Numerous factors are known to play a key role in fiber type variation, including sex (Ozawa et al., 2000), age (Candek-Potokar et al., 1998), and breed (Ryu et al., 2008). Similarly, Swatland (1984) has described that muscle fibers undergo a frequent modification throughout life as an adaptation to shifting functional demand and that “fiber type” purely reveals the constitution of fiber at any particular time. Moreover, in an experiments using KNBG, Hwang et al. (2017) have reported that PM muscle has the highest FNP of type I but the lowest FNP of type IIB, while SM has the highest FNP of type IIB. These results appeared to be similar to results of the current study, with slight variations between the two studies possibly due to age difference. Furthermore, Bures and Barton (2012) have investigated bulls with four muscles (longissimus lumborum, semitendinosus, biceps femoris, and psoas major) and found significant differences in muscle fiber cross-sectional area, fiber type proportions, and the relative area of the muscle occupied by each fiber type between muscles. The smallest cross-sectional area of all fiber types was detected in the PM muscle, while the highest values were found in the ST muscle for type I and in the BF muscle for types IIA and IIB. The lowest fiber type proportions and relative areas of the muscle fiber types I, IIA, and IIB were observed in ST, LL, and BF muscles, respectively (Bures and Barton, 2012). These results are virtually consistent with the current study. Dissimilarities in muscle fiber number and muscle fiber area could be due to different species and different age of the experimental animal. Our earlier studies have also demonstrated that FNP and FAP of muscle fiber types vary due to variations in intramuscular fat content in several major Hanwoo muscles (Hwang et al., 2010; Joo et al., 2017). Similarly, other researchers have reported that muscle fiber characteristics and IMF content are influenced by various intrinsic and extrinsic factors, including species and breed (Joo et al., 2013; Sirin et al., 2017).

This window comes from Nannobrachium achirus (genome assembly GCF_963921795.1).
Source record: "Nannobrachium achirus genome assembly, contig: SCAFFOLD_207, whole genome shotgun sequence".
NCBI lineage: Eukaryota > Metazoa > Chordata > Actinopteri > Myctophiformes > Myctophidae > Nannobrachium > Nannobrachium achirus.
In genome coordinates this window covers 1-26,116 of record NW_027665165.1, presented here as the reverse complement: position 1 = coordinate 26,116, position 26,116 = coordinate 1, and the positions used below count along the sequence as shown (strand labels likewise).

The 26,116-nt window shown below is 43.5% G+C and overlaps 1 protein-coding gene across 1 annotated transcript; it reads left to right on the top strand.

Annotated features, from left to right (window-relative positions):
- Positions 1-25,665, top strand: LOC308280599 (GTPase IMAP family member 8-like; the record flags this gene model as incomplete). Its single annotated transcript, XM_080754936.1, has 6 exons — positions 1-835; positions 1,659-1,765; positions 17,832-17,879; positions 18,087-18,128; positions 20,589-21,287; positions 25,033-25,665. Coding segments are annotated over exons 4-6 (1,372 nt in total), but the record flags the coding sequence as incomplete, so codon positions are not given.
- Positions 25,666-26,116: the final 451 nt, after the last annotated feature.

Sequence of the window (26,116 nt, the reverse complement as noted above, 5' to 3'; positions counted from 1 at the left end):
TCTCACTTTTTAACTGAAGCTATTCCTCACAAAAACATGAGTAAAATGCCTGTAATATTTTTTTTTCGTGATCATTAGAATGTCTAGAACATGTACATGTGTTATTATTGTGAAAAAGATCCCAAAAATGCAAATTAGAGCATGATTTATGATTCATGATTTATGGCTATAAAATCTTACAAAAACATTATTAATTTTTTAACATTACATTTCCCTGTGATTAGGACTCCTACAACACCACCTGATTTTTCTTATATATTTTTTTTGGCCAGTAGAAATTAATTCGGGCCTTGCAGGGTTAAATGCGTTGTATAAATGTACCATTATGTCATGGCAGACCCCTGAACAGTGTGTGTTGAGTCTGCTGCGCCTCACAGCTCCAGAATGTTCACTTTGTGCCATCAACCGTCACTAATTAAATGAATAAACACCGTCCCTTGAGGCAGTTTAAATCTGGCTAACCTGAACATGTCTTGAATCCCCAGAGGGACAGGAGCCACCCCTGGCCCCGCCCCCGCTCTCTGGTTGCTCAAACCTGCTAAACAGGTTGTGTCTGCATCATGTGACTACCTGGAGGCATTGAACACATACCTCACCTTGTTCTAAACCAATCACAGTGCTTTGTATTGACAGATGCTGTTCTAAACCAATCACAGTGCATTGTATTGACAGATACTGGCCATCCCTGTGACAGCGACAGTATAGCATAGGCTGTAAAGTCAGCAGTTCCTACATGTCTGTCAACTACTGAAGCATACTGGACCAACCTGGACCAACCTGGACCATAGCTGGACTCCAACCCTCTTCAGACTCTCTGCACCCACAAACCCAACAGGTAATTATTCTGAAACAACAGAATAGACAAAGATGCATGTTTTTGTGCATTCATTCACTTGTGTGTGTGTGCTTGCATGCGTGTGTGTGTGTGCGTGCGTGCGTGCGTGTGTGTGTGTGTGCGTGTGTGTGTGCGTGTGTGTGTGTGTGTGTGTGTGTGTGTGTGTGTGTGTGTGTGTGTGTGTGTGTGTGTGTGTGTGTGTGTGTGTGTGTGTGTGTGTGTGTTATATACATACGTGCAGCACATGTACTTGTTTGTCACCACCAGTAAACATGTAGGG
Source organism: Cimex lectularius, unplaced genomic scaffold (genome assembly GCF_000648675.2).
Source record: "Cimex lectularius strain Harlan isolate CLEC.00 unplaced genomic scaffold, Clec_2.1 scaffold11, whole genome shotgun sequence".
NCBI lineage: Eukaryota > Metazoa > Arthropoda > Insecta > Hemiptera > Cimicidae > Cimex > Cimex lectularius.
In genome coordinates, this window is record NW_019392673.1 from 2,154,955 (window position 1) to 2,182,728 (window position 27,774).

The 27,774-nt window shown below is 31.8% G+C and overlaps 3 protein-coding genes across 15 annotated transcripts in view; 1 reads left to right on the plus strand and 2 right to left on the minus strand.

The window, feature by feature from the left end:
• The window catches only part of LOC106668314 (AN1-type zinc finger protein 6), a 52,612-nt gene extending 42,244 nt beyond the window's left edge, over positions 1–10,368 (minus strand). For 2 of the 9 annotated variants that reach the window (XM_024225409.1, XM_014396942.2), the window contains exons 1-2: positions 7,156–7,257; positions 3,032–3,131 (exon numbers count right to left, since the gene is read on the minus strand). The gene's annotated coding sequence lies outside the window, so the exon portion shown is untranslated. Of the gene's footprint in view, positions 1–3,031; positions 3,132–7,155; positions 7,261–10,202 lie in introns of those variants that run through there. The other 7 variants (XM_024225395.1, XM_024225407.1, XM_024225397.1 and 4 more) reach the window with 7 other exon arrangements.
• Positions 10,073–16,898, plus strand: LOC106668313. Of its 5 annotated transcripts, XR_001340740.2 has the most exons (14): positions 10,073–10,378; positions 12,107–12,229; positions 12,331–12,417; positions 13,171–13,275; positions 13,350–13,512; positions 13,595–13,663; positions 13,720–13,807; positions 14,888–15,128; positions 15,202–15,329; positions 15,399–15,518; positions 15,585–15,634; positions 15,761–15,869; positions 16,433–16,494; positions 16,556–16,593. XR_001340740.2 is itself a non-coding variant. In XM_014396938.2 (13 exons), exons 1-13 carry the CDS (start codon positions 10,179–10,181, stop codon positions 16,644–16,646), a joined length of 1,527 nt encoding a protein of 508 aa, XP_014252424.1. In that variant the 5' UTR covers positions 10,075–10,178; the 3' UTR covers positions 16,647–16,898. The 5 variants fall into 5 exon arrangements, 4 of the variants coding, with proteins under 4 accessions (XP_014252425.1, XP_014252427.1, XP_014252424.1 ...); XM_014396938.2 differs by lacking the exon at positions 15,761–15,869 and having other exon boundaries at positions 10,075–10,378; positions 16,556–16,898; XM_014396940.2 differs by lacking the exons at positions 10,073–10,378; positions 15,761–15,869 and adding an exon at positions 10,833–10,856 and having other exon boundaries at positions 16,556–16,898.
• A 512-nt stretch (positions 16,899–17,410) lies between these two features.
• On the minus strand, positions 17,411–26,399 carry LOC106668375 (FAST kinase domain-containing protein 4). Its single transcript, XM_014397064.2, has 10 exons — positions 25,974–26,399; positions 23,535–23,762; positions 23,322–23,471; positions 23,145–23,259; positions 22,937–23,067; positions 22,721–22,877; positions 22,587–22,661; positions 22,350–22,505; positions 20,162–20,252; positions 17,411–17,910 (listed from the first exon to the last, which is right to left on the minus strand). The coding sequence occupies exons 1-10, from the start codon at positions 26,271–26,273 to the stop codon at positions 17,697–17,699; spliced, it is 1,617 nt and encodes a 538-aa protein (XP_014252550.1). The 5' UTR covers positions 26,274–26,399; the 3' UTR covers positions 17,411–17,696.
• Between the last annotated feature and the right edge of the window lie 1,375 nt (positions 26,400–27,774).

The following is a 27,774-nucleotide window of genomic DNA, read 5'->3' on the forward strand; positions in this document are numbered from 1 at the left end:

Meat color and water-holding capacity

Effects of slaughter age and muscle type on color coordinates (CIE L*, a*, and b*) in goats are shown in Table 2. There were significant (p<0.001) differences in CIE L* and b* values between AG and YG and among four muscles. YG meat had higher L* and lower b* values than AG meat. The highest L* and b* values were observed in LD muscle (p<0.001). However, a* values were not significantly p>0.001) influenced by slaughter age and muscle type. The interaction between muscle and age only affected CIE b* (p=0.004).

Table 2. Differences in color and water-holding capacity measurements by four major muscles and age of Korean native black goat
Measurements LD PM SM GM SEM p-value Contrast
AG YG AG YG AG YG AG YG Muscle Age Muscle×age
CIE L* 38.71a 39.35a 34.40c 34.53c 35.25c 36.95b 34.36c 34.64c 0.802 <0.001 <0.001 0.010 0.139
CIE a* 20.37 19.99 20.98 20.38 20.01 19.58 20.16 19.55 0.775 0.119 0.058 0.047 0.981
CIE b* 8.25a 5.74cd 6.67b 4.90d 7.60a 5.73cd 6.35bc 5.43d 0.446 <0.001 <0.001 <0.001 0.004
RW (%) 3.81cd 3.88cd 3.02e 3.28de 5.02a 5.37a 4.30bc 4.78ab 0.321 <0.001 <0.001 0.007 0.528
CL (%) 17.79bcd 17.94bc 16.84cd 16.81d 19.23a 19.50a 17.77bcd 17.99b 0.547 <0.001 <0.001 0.374 0.929